SELMA: Learning and Merging Skill-Specific Text-to-Image Experts with Auto-Generated Data

University of North Carolina, Chapel Hill
*: equal contribution
Comparison of different fine-tuning paradigms for text-to-image (T2I) generation models. (a) Supervised Fine-tuning (SFT): a T2I model is trained with image-text pairs from existing datasets. (b) Fine-tuning with Human Preference (e.g., RL/DPO): humans annotate their preferences on images by ranking/scoring in terms of text alignments, and a T2I model is trained to maximize the human preference scores. (c) SELMA: instead of collecting image-text pairs or human preference annotations, we automatically collect image-text pairs for desired skills with LLM and T2I model, and create a multi-skill T2I model by learning and merging skill-specific expert models.


Recent text-to-image (T2I) generation models have demonstrated impressive capabilities in creating images from text descriptions. However, these T2I generation models often fall short of generating images that precisely match the details of the text inputs, such as incorrect spatial relationship or missing objects. In this paper, we introduce SELMA: Skill-Specific Expert Learning and Merging with Auto-Generated Data, a novel paradigm to improve the faithfulness of T2I models by fine-tuning models on automatically generated, multi-skill image-text datasets, with skill-specific expert learning and merging. First, SELMA leverages an LLM's in-context learning capability to generate multiple datasets of text prompts that can teach different skills, and then generates the images with a T2I model based on the prompts. Next, SELMA adapts the T2I model to the new skills by learning multiple single-skill LoRA (low-rank adaptation) experts followed by expert merging. Our independent expert fine-tuning specializes multiple models for different skills, and expert merging helps build a joint multi-skill T2I model that can generate faithful images given diverse text prompts, while mitigating the knowledge conflict from different datasets. We empirically demonstrate that SELMA significantly improves the semantic alignment and text faithfulness of state-of-the-art T2I diffusion models on multiple benchmarks (+2.1% on TIFA and +6.9% on DSG), human preference metrics (PickScore, ImageReward, and HPS), as well as human evaluation. Moreover, fine-tuning with image-text pairs auto-collected via SELMA shows comparable performance to fine-tuning with ground truth data. Lastly, we show that fine-tuning with images from a weaker T2I model can help improve the generation quality of a stronger T2I model, suggesting promising weak-to-strong generalization in T2I models.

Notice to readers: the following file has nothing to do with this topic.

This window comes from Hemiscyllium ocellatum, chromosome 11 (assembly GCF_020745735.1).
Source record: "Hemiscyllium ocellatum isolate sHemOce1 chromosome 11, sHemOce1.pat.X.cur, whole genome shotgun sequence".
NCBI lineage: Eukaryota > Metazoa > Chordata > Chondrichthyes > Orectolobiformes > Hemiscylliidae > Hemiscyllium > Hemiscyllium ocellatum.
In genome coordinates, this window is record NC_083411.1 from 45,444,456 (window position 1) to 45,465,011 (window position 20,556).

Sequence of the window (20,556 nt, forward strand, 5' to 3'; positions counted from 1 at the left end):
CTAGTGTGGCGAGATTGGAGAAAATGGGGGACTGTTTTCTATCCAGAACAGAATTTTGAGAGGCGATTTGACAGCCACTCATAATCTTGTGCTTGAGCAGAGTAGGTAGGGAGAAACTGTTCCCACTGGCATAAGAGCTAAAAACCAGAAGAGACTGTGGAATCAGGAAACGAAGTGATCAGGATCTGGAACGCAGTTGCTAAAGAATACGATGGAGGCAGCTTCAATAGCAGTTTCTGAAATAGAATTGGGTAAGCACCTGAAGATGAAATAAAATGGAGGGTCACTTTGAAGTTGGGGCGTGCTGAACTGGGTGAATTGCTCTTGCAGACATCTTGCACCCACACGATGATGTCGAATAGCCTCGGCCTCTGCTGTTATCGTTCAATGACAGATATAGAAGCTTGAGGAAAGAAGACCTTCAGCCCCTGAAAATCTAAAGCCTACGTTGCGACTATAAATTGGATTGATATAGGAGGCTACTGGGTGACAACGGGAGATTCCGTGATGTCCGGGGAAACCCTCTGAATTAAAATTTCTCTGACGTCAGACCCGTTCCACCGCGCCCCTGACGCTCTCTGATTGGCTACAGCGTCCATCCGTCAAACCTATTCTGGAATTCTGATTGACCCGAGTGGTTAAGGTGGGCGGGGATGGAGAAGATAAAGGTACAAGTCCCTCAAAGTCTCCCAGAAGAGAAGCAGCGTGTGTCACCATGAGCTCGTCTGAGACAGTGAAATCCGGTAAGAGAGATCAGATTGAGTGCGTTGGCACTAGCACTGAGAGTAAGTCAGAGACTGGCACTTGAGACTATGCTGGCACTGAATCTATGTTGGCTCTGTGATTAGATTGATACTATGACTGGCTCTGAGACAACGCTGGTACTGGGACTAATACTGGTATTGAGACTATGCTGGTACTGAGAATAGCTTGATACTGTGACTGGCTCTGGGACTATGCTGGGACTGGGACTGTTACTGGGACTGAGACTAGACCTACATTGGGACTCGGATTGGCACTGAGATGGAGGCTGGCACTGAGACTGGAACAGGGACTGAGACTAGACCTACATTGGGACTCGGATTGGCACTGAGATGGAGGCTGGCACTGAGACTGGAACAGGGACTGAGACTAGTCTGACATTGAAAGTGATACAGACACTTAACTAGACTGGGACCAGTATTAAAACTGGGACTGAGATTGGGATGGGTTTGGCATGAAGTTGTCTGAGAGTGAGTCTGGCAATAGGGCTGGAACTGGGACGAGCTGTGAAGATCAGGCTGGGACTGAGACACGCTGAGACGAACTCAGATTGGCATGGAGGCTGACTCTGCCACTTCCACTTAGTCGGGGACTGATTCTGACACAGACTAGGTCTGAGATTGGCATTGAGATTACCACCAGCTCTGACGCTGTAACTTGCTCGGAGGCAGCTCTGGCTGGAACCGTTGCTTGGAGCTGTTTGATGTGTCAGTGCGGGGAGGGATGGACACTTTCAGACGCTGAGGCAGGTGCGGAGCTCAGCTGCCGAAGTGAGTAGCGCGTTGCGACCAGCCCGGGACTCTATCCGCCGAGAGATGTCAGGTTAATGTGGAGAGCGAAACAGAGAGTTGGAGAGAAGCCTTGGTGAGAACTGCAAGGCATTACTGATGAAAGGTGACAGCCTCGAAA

Illustration of the four-stage pipeline of SELMA. (a) Prompt Generation: Given a short skill description and a few (i.e., three) seed examples about a specific skill, we generate prompts to teach the skill with an LLM, while maintaining prompt diversity via text-similarity based filtering. (b) Image Generation: Given the LLM-generated text prompts, we generate training images with a T2I model. (c) Skill-Specific Expert Learning: We learn skill-specific expert T2I models based on LoRA fine-tuning. (d) Merging Expert Models: We obtain a multi-skill T2I model by merging the skill-specific LoRA parameters.

Generation Examples


SELMA helps improve SDXL in various skills, including counting, text rendering, spatial relationships, and attribute binding.


SELMA vs. Different Alignment Methods for T2I Generation

Comparison of SELMA and different text-to-image alignment methods on text faithfulness and human preference metrics. SELMA achieves the best performance in all five metrics when adapted on different base models (i.e., SD v1.4, SD v2, and SDXL).

Effectiveness of Learning & Merging Skill-Specific Experts

Comparison of single LoRA and LoRA Merging in text faithfulness and human preference. We show that learning and merging skill-specific LoRA experts is more effective than single LoRA on multiple datasets.

Effectiveness of Auto-Generated Data

DSG accuracy of SD v2 fine-tuned with different image-text pairs. We find that fine-tuning with auto-generated data can achieve comparable performance to fine-tuning with ground truth data.

Weak to Strong Generalization

Comparison of different image generators for creating training images. In addition to using the same model being trained as an image generator, we also experiment with using a smaller model as an image generator (No. 4.). SDXL is a bigger and stronger model than SD v2. We show that weaker T2I models can help stronger T2I models.

Human Evaluation

Human Evaluation on 200 sampled text prompts from DSG, where we show the win vs. lose percentages of SDXL and SDXL+SELMA. SDXL+SELMA is preferred by human annotators than SDXL in terms of text alignment.


  author    = {Jialu Li*, Jaemin Cho*, Yi-Lin Sung, Jaehong Yoon, and Mohit Bansal},
  title     = {SELMA: Learning and Merging Skill-Specific Text-to-Image Experts with Auto-Generated Data},
  journal   = {arxiv},
  year      = {2024},
  url       = {}